The new Honda Civic, unveiled for the summer 2005 launch, showed the auto industry how revolutionary a car manufacturing process can become. Honda’s East Liberty, Ohio, plant, the company’s highest-volume producer of the Civic, along with engineers such as Chris Poland, chief engineer for the Americans, and East Liberty Plant Manager John Pleiman helped to revolutionize the design and development of Honda’s new line of Civics.
The engineers working on the new model of the Civic found a way to gather all of the engineers from the various manufacturing plants and countries to travel to one place for one meeting. In this meeting, the engineers all communicated through headsets which would translate the numerous languages (Chinese, Japanese, and Thai, among others) into English and then into the desired language for each group of engineers.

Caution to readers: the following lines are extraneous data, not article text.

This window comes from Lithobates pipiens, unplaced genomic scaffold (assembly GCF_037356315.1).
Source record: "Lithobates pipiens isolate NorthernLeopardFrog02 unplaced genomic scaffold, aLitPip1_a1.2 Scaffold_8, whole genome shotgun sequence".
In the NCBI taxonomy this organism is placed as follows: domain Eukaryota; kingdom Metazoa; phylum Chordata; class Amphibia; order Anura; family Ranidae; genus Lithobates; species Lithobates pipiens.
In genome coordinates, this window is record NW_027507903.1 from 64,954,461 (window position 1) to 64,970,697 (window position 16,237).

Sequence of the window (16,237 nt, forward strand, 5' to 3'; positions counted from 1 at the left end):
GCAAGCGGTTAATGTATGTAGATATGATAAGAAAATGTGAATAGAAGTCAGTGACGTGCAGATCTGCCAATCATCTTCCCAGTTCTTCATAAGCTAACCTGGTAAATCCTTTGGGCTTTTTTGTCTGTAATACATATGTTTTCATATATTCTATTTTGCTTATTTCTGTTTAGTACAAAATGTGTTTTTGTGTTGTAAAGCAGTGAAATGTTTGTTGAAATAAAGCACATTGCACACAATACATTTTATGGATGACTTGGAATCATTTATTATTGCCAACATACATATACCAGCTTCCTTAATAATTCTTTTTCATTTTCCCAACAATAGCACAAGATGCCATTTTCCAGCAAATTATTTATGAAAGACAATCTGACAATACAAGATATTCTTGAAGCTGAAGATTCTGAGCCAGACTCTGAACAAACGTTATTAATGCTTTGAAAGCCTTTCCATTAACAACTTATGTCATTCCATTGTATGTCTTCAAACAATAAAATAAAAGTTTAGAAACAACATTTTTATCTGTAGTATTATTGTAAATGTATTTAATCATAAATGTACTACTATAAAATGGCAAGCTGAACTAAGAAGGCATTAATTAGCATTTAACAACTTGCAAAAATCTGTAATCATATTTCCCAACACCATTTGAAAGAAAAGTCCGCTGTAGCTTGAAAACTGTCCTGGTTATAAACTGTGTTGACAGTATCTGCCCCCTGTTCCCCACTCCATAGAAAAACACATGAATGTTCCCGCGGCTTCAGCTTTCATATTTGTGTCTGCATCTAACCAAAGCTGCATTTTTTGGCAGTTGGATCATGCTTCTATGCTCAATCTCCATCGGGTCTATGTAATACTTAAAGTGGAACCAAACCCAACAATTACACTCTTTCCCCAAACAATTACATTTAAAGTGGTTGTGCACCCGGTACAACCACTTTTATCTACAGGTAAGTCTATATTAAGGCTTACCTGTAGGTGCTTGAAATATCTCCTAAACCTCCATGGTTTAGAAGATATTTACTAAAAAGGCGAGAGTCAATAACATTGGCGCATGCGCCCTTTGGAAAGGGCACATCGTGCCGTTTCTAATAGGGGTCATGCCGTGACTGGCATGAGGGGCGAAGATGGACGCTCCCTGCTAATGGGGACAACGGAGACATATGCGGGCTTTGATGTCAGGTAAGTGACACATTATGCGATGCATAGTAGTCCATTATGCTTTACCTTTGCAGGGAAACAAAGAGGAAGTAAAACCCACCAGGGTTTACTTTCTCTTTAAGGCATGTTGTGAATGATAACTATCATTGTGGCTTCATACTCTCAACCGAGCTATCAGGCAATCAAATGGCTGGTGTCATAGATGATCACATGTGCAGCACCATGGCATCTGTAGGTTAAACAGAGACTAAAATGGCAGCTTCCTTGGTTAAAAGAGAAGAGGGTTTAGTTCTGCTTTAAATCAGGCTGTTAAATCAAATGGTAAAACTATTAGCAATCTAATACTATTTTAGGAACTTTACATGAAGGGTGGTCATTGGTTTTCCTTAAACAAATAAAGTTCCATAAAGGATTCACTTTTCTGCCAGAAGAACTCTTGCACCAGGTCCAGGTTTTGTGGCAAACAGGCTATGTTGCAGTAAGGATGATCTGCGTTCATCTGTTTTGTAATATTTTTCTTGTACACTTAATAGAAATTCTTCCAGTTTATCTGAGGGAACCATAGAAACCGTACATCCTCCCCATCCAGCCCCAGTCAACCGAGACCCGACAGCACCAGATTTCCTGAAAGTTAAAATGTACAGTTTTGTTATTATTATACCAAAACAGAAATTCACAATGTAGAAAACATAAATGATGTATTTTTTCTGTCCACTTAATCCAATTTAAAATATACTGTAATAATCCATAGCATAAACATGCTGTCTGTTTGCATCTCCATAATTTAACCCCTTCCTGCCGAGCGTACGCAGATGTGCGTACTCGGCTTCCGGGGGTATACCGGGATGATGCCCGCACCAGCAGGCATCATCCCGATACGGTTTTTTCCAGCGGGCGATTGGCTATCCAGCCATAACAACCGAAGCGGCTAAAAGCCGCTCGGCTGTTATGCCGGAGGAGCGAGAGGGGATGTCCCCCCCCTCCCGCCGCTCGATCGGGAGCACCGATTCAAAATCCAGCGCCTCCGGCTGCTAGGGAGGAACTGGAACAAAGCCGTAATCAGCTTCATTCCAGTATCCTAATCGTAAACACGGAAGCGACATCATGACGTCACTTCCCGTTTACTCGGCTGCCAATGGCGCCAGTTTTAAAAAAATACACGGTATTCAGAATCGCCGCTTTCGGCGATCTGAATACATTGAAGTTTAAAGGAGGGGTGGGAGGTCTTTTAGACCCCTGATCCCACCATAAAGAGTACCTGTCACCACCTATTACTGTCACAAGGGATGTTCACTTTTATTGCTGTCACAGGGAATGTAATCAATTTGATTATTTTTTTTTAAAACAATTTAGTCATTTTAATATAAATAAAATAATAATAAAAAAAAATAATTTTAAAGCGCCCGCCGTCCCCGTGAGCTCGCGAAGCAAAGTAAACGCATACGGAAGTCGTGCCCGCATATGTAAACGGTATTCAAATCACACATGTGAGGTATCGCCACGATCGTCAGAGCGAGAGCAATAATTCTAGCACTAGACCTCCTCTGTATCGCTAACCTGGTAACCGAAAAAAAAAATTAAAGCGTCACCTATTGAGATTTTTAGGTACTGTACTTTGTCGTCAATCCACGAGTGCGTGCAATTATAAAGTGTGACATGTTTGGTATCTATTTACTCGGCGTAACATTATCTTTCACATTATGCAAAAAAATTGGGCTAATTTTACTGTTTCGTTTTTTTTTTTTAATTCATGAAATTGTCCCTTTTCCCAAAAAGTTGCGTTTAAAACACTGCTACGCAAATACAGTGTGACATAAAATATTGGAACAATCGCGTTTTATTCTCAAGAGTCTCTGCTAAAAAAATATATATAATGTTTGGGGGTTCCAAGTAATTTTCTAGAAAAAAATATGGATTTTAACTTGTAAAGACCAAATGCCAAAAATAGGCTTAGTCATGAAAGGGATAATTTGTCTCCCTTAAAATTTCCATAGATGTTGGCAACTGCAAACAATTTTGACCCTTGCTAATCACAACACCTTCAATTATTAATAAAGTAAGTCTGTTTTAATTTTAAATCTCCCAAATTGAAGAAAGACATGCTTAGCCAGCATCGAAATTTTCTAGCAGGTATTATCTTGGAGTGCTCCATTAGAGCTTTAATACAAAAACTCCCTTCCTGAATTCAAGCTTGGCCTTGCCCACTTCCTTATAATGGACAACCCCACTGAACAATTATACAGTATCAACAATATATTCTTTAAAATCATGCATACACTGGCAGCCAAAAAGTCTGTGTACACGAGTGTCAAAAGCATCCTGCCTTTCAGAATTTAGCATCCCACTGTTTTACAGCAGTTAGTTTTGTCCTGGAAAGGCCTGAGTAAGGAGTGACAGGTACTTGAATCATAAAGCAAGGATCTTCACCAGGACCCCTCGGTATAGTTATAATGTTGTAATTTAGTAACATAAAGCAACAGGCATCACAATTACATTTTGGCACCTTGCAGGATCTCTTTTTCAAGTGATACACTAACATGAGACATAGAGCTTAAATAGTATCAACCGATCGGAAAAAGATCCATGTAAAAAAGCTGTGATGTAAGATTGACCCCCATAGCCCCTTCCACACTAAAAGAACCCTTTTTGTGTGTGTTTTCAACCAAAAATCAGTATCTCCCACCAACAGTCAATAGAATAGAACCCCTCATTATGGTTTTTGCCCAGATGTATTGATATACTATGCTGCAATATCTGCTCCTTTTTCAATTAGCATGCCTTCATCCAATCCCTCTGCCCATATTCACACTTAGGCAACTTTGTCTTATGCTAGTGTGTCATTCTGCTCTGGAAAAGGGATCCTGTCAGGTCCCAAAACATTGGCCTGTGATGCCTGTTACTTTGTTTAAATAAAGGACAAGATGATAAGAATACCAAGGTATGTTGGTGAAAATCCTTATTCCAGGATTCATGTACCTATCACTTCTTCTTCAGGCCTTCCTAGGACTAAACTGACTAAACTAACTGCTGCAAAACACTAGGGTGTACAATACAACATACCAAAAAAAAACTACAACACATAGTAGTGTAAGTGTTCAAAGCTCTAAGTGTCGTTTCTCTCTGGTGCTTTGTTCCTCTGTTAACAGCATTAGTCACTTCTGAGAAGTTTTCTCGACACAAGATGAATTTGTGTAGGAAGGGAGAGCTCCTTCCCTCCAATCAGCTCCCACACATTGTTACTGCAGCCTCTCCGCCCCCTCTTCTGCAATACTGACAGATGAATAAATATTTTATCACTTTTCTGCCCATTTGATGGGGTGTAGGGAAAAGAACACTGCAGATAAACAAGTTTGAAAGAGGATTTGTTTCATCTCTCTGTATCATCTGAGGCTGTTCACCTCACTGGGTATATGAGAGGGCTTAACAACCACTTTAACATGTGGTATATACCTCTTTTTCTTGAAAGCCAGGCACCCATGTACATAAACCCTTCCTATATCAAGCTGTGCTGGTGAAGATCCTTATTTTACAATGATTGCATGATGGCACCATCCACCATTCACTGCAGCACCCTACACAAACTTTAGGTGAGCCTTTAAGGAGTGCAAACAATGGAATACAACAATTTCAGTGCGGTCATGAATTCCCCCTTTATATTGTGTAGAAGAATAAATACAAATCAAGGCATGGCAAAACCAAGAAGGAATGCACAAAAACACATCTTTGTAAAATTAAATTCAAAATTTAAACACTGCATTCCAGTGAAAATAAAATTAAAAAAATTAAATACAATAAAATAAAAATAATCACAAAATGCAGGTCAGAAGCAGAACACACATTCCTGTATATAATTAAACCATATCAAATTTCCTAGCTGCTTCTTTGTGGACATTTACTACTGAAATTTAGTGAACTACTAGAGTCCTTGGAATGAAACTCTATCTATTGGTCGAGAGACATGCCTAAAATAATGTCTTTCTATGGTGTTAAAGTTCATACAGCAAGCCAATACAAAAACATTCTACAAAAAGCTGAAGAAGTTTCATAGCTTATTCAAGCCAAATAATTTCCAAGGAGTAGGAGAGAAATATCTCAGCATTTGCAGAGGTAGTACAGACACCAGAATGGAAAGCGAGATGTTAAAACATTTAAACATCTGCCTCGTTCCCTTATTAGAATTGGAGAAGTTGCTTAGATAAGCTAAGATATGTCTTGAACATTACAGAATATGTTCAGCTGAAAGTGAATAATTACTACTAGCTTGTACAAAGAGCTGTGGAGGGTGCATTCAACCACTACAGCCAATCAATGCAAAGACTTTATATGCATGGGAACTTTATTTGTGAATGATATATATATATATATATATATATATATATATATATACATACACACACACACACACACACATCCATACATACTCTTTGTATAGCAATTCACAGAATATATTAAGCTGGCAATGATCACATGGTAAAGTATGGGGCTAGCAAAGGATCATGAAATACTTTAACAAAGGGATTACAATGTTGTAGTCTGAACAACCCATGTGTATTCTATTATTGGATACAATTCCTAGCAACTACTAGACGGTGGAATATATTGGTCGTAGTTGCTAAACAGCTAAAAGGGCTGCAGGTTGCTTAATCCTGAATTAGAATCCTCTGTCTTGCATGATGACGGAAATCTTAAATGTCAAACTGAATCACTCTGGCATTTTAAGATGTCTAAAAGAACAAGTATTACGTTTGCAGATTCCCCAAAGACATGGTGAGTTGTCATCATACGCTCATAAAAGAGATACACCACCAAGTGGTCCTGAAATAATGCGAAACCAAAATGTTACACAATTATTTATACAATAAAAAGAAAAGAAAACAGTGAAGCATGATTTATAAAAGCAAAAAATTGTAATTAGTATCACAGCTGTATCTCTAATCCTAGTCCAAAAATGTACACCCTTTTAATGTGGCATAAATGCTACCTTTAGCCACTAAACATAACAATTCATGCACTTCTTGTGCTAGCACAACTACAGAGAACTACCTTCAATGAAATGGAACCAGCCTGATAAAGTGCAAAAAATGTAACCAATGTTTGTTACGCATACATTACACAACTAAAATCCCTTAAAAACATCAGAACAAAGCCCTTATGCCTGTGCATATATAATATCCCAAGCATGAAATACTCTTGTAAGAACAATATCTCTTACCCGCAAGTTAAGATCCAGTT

In order to help foster understanding of ideas and improvement plans, the teams relied on animation artists and computers. The ideas were illustrated as digital 3-D animated clips, and the clips could then be loaded into the shop-floor laptops and e-mailed to engineers around the globe. In this way, engineers all over the world could see the ideas in action to fully understand the concepts. This project alone dealt with more than four thousand design changes. However, it was estimated to reduce overall travel time by at least 30 percent, and one department in Ohio cited cutting travel in half. When travel was still necessary, the time spent was greatly reduced.
This year, Honda has released a new model of the Honda Civic while also releasing a new way of developing strategies to revolutionize the way Civics are created.